—What the hell are you doing here? says the shadowy figure.

Is it because you are wearing a towel round your waist that it takes you a moment to realise that this should be your line? By the time you do, the shadowy figure has departed with a snort and a vigorous oath. In consequence of this you feel it may be prudent in future to lock your bedroom door, and this prudence seems justified when, some time after the rest of house is still, you hear the door-handle turning. You switch on the dim bedside light and watch in fascination as the handle turns again. It turns once more, rattles briefly. Then silence. You wait. Nothing happens. You switch off the light and sleep soundly for the rest of the night.

At breakfast, over the kidneys and kedgeree, you mention the floorboard to your host, Clive, who sits beside his younger brother, Rodney. Although you have not previously been introduced to Rodney, he is—you’re almost certain—known to you.

—The loose floorboard at the top of the stairs, you say. Someone might trip over it.

You omit to add that you already have.

—I’ll have it fixed, Clive replies airily.

But, by the evening, he hasn’t.

Later, returning from the distant bathroom, you pass Rodney who, for reasons that will never be explained, is wearing a deerstalker hat and carrying a wooden tennis racquet.

—Last night, you say. Was it you who … ?

—That was my cousin, he says, and walks on.

Unlocking your bedroom door, you find that a sheet of paper has been slipped under it. The note, written in a bold but elegant hand, reads: i have something of yours. you might like it back. You think about this for a moment before dismissing it as childish nonsense. There has been a great deal of childish nonsense throughout the day.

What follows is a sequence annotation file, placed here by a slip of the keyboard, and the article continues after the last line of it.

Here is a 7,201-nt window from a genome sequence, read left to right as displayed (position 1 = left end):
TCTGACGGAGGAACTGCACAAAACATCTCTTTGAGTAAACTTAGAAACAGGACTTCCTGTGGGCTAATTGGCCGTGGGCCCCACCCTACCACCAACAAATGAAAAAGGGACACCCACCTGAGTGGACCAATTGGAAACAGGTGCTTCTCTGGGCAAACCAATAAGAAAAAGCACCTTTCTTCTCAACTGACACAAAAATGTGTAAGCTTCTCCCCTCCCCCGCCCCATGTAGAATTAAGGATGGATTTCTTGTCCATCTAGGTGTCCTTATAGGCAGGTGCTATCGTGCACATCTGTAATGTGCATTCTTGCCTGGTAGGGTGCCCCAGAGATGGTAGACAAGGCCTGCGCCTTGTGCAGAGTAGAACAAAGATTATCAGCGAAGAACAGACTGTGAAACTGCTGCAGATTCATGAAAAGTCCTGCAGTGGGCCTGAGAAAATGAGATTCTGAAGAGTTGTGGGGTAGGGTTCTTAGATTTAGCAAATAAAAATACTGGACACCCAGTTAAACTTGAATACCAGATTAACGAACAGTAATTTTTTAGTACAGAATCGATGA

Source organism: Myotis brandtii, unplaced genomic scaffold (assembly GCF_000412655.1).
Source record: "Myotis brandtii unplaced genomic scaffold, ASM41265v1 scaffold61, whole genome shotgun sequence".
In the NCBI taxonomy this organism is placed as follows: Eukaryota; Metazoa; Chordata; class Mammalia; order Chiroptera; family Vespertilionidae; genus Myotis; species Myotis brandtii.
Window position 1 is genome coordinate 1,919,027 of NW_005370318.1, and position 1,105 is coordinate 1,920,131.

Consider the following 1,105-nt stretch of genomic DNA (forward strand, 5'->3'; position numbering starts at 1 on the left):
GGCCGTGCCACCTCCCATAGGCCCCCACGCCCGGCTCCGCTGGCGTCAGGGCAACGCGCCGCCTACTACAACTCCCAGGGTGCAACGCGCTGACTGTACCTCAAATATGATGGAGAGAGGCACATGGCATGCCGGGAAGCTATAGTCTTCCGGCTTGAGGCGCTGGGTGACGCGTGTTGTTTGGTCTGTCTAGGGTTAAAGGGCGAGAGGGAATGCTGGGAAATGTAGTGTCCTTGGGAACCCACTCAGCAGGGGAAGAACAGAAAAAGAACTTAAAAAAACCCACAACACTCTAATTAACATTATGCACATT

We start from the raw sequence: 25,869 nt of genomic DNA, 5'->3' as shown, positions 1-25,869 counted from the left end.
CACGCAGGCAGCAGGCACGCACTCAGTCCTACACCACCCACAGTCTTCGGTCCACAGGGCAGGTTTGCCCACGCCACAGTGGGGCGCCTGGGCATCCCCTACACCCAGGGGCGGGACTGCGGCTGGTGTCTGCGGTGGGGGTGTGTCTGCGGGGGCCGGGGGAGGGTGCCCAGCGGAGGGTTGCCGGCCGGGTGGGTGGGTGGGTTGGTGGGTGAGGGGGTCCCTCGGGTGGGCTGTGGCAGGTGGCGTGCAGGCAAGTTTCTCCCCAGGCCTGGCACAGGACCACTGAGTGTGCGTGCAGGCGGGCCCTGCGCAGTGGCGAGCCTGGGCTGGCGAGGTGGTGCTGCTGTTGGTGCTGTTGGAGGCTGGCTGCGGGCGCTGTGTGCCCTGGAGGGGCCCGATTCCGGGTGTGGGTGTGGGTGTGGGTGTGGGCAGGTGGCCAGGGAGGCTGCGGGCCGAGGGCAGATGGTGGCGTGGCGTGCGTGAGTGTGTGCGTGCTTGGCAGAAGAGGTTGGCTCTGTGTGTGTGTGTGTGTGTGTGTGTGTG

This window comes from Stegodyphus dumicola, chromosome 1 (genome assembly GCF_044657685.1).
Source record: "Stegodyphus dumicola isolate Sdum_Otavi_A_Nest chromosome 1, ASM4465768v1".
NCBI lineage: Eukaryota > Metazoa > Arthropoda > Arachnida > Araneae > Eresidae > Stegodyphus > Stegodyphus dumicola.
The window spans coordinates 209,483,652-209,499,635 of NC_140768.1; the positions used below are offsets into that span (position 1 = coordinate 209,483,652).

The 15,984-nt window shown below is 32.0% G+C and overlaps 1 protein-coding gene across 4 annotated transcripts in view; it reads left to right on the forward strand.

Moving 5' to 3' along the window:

The next morning, on the croquet lawn, you mention it once more to Clive and Rodney.

—Is there a loose floorboard? says Rodney.

—Yes, you say. I told you about it yesterday. You said you were going to have it fixed.

—Well, that’s exactly what we’ll do, says Clive. No need to fret, old man.

But nothing is done.

Later that day, beside the tennis court, you are about to remind them again when, in chorus, Clive and Rodney interrupt you.

—Are you still fussing about that floorboard?

They regard you with an expression of lofty tolerance, very similar to that worn by the moose whose head hangs on the wall at the top of the stairs. At this point you could easily become testy but you resist. You resist because the party has now been joined by the charming late-arriving house-guest—the doe-eyed girl—whose good opinion you wish to merit. You resolve to say nothing and the evening passes in raucous merriment, rowdy port-fuelled antics involving a teddy bear and a lacrosse stick and baleful tears in the library.

In the middle of the night, there is a toppling commotion and bedroom doors are thrown open. There, at the bottom of the stairs, is the charming house-guest in a most becoming arrangement of tangled nightclothes. Beside her rests the moose-head which she must have seized in an effort to slow her descent.

—What happened? ask those about her. Can you stand?

—No, she says. I’m afraid I can’t.

She has twisted her delightfully delicate ankle.

—I tripped, she says, apologetically.